Asian Music and Dance

What is Riyaaz? Part 2

Kathak dancer and choreographer Sonia Sabri continues her series on riyaaz for Young Pulse

Riyaaz can close the gap between you and your goals. It can make the difference between good and great. The fruits of your riyaaz will surface and even if subtle, will usher you towards your personal path of success. Not doing it could be the one thing that can hold you back and leave you wondering why others are so much better at that something for which you pine. 

It’s important for you to practise those subjects advised by your teacher. There’s no point in trying to practise aspects you are less familiar with but tempted to because you want to learn EVERYTHING quickly. Riyaaz is a regime that must have a considered approach suited to one’s physical, mental and emotional capacity and build up knowledge, strength and sensitivity for the art in the correct sequence. Many a time I’ve stopped eager students trying to spin on one heel when they can’t even spin with both feet on the ground…!

So what to include in riyaaz? Of course, your teacher will specify areas on which to focus, and given that Indian dance has elements of both technical and expressional language, both should be incorporated. Technical dance demands more physical power by comparison, yet each element requires an exacting technique of stance, alignment, definition, dynamic, musicality, speed and, indeed, delivery with conviction. In addition, the expressional demands imagination and empathy to support an emotion or the trajectory of a narrative. Personally, I feel this is one of the most challenging aspects. One must repeatedly apply techniques to help tap into a required emotion to be expressed through mime, gesture and facial expressions. This aspect demands a lot of mental and emotional energy and can be draining. And it is one aspect that one can easily let slip. Don’t. 

Practical suggestions to include in the above:

To prepare for the technical or nritta, I find it’s best to warm up through the technique, e.g. tatkaar (kathak), building towards a fast tempo to get your heart rate up and break sweat or the equivalent, e.g. tat adavus. This leads well into practising footwork compositions. After this it’s vital to stretch the whole body for at least five to seven minutes: this will release any tension, open up all the joints and lengthen the muscles to enable you to do movement-based work including spins or compositions set by your teacher. There may be an urge to work in fast tempo but the key to mastering technique is to practise the method of getting the movement right. Therefore start in slow tempo and gradually build up to the required tempo, without compromising the technique. This may not happen in one session but over several.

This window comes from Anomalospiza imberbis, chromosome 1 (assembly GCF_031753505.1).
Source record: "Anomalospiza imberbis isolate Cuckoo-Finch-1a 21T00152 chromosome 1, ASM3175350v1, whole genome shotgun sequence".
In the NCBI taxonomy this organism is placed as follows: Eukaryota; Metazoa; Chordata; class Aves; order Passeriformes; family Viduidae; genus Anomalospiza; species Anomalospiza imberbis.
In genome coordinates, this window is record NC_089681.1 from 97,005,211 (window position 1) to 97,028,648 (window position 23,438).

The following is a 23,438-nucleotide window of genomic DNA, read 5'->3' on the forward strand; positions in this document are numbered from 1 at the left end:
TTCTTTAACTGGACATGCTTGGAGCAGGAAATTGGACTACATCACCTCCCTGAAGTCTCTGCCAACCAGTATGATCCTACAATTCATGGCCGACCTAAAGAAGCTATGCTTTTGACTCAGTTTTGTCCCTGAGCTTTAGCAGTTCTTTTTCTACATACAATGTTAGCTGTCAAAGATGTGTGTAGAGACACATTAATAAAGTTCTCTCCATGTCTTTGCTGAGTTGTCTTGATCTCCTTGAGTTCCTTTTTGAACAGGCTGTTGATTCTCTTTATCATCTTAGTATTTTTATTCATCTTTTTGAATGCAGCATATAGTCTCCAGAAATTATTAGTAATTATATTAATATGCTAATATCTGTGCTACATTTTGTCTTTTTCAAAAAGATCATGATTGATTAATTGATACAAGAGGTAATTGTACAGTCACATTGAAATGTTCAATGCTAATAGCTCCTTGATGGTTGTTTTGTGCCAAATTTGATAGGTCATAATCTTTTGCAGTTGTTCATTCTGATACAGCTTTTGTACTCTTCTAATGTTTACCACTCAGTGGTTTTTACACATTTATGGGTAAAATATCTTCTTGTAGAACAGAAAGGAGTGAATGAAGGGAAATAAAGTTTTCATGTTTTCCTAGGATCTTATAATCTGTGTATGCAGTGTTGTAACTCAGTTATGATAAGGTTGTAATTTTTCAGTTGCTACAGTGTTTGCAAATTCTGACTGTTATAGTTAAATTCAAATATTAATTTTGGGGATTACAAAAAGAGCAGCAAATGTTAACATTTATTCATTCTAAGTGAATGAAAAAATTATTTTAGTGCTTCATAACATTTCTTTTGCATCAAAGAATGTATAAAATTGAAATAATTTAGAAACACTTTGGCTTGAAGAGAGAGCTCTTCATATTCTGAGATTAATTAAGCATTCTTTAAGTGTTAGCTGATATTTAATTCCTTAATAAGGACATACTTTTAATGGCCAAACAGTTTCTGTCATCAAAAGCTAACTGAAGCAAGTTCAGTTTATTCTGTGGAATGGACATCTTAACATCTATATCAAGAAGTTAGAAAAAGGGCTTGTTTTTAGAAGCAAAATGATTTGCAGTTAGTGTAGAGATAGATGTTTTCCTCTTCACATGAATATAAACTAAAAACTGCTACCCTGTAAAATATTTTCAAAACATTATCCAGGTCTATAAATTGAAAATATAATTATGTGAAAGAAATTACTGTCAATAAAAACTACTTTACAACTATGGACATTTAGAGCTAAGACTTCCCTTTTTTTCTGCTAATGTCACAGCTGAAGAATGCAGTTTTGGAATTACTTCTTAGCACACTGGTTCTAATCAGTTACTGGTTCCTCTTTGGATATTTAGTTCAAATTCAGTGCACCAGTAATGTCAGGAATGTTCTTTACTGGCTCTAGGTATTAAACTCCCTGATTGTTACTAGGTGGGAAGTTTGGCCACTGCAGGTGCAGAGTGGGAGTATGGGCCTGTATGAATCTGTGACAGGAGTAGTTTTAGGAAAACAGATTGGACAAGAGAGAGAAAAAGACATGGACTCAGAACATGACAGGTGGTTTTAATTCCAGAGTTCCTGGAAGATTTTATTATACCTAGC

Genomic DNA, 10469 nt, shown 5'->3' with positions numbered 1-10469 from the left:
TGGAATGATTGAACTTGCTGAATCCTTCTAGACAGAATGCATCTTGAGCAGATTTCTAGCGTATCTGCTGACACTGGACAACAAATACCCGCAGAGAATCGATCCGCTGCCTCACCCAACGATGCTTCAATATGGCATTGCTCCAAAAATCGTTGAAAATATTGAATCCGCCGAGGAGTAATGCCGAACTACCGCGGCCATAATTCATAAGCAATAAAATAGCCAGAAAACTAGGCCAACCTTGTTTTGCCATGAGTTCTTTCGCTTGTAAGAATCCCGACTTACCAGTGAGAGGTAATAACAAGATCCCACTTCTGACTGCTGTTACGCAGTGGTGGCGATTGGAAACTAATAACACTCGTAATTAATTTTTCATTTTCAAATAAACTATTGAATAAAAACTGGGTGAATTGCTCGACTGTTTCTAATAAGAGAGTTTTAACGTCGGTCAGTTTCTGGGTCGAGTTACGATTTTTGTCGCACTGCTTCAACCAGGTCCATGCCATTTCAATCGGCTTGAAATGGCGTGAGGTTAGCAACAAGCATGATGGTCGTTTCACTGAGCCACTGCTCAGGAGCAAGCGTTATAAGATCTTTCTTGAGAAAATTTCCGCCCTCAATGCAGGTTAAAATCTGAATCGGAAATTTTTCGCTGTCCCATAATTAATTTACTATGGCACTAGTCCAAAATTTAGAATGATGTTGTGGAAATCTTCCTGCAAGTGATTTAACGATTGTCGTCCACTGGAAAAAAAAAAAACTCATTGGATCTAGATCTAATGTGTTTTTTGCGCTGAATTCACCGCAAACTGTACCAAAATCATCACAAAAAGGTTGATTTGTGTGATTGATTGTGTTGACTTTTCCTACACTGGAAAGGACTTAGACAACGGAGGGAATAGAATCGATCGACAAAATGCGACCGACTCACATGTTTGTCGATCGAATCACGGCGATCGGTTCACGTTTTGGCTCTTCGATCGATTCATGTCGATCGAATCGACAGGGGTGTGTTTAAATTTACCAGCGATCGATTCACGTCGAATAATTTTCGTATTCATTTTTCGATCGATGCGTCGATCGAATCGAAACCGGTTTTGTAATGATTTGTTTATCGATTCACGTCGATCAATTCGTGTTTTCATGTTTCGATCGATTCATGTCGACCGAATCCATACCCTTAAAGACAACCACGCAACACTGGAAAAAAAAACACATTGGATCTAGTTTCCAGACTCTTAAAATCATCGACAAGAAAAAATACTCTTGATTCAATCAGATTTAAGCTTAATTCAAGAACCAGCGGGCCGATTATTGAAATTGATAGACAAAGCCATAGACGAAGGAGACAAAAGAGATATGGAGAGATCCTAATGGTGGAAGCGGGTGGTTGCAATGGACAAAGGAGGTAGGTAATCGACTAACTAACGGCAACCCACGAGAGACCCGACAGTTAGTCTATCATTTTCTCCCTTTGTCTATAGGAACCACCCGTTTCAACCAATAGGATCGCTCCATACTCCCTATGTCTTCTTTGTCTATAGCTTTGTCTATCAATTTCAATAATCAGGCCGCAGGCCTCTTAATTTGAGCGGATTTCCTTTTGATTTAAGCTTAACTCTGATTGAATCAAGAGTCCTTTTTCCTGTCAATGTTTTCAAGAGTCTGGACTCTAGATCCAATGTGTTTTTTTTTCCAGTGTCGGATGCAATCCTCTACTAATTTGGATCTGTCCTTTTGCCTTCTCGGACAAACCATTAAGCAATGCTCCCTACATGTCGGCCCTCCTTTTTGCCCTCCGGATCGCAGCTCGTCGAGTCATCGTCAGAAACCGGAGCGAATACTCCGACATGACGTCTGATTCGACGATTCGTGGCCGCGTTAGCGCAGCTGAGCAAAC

For the abhinaya or expressional work, it’s important to thoroughly understand the context, character, emotion and narrative. It’s likely that you may not relate to or have any experience of what you need to depict. For this I love the method-acting approach of using your own personal experiences. For example, when in an invocatory item where students need to portray a character asking the Almighty for evil to be removed from the world, it’s often difficult for many to understand the depth of the request or frankly even be bothered with the subject matter as their own appreciation of the world is so limited. So I ask them to think back to when they have asked their parents or someone very important for a present they desperately wanted for their birthday. We discuss that present in detail: why they needed it, how did they ask for it, did they do anything special to earn it, etc. I then ask them to re-enact that moment. By adapting this to the dance context, it’s amazing how this works every time. If there are no such personal examples to use, the next most effective method is to experience the given situation for real and then express it. A classic one is if you don’t know how to present the enjoyment of the monsoon rain, just step into the shower, play with the water and remember in detail the feel of the drops on your hands, feet, face, etc. Then try to replicate it without the water until it becomes real. 

Next issue: How to fit riyaaz into your daily life…



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